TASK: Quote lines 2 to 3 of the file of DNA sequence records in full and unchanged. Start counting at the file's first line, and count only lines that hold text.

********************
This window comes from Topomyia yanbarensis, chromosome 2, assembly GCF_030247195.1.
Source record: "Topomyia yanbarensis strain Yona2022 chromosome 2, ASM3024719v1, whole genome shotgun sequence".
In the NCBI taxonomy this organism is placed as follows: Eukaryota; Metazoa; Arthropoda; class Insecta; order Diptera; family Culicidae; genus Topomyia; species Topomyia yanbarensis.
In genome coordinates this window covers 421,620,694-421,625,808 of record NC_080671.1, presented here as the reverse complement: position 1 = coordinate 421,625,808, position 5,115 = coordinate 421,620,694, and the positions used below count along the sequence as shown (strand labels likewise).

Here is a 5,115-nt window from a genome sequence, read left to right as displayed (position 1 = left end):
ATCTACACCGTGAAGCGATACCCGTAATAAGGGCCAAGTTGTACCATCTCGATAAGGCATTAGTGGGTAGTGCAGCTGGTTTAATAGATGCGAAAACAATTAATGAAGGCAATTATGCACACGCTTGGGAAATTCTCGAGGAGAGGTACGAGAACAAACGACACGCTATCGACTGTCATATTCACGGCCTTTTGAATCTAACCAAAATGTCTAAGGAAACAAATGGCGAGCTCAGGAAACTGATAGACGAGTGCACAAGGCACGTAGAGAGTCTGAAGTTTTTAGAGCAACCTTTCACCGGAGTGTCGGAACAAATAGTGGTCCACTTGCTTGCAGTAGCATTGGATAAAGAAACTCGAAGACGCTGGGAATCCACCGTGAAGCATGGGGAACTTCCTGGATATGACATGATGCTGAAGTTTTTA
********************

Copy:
Source record: "Topomyia yanbarensis strain Yona2022 chromosome 2, ASM3024719v1, whole genome shotgun sequence".
In the NCBI taxonomy this organism is placed as follows: Eukaryota; Metazoa; Arthropoda; class Insecta; order Diptera; family Culicidae; genus Topomyia; species Topomyia yanbarensis.